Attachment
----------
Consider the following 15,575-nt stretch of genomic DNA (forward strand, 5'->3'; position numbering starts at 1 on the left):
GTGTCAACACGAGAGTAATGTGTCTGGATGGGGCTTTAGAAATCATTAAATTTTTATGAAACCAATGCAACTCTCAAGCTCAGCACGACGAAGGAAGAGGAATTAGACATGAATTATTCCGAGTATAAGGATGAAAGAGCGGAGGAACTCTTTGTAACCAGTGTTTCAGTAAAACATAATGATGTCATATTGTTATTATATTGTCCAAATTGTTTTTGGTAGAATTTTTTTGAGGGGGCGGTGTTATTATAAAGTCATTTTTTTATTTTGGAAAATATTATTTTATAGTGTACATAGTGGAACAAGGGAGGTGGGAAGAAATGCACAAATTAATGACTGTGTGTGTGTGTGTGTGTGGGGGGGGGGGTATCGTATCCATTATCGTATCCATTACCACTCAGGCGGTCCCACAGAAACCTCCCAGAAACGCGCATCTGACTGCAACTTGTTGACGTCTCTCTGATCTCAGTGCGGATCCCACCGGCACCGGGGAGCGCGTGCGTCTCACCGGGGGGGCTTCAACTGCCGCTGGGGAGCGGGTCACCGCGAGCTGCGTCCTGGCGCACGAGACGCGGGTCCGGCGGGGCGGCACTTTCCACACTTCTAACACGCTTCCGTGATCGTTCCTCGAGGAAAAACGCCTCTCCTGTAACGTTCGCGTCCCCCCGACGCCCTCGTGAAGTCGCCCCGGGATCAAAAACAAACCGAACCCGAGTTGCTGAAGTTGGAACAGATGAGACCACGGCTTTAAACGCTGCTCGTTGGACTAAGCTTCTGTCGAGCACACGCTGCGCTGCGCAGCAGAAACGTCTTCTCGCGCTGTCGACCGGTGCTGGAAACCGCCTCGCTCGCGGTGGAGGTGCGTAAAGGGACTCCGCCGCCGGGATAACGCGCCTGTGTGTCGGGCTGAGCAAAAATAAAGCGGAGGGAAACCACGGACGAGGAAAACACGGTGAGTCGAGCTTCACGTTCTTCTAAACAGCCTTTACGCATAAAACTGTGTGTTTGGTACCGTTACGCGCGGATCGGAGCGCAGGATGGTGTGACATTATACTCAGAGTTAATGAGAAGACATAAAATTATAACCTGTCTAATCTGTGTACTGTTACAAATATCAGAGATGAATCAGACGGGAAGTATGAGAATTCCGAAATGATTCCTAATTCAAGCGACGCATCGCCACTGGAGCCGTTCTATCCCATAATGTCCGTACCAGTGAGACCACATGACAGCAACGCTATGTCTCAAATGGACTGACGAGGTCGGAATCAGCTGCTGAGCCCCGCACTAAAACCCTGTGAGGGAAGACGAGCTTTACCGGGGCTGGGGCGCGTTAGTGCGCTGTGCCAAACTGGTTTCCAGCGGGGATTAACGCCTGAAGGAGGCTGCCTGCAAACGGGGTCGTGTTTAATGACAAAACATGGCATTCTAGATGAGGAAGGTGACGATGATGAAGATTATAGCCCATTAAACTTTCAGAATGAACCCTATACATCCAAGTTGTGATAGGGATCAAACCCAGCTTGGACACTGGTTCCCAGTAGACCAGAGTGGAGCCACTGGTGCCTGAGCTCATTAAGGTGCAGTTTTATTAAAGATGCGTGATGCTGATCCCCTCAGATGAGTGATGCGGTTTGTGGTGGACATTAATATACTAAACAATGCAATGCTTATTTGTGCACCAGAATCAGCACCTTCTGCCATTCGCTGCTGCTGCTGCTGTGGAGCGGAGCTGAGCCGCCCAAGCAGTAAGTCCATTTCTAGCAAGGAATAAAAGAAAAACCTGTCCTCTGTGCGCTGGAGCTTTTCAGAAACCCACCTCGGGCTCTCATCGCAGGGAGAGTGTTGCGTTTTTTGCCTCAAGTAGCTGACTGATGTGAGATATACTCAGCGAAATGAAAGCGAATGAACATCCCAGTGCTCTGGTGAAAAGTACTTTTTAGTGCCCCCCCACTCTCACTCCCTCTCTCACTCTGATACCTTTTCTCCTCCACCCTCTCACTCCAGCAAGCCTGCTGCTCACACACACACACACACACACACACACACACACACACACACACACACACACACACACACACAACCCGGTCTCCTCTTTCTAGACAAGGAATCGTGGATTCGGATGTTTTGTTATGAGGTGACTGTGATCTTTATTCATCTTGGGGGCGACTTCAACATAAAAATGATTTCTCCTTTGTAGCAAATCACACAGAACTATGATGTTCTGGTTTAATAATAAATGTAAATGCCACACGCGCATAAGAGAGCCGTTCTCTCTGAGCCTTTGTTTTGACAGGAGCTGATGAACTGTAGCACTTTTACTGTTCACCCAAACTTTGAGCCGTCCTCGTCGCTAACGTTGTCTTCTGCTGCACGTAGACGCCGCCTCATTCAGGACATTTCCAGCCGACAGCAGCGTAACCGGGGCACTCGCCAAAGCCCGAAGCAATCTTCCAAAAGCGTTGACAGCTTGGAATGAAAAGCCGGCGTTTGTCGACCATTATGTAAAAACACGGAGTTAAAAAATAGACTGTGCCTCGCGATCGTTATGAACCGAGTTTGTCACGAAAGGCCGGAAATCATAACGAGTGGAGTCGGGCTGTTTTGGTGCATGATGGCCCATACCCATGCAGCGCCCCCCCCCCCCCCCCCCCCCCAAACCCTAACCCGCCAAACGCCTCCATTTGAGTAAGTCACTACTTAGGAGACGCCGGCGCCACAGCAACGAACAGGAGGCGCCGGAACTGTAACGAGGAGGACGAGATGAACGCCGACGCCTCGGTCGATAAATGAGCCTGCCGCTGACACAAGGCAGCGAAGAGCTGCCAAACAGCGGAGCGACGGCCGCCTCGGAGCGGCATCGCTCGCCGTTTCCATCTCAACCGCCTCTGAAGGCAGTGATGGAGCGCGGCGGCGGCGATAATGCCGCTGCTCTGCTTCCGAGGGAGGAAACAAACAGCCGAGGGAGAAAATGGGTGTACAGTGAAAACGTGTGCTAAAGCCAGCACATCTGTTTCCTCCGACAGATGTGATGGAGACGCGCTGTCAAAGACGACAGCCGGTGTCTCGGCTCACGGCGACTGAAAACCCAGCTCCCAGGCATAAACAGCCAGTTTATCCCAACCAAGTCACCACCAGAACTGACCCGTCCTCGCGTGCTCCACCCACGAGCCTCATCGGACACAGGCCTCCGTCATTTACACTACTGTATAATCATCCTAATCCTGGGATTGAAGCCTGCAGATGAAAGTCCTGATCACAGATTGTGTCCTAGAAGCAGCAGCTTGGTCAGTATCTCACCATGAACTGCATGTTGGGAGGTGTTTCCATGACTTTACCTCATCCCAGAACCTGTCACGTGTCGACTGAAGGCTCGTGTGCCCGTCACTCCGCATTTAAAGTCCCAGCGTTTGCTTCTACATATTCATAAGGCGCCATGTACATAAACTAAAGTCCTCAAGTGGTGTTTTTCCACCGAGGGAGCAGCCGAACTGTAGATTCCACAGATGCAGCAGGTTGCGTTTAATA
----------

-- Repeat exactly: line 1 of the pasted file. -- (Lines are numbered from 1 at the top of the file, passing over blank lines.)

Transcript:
Consider the following 15,575-nt stretch of genomic DNA (forward strand, 5'->3'; position numbering starts at 1 on the left):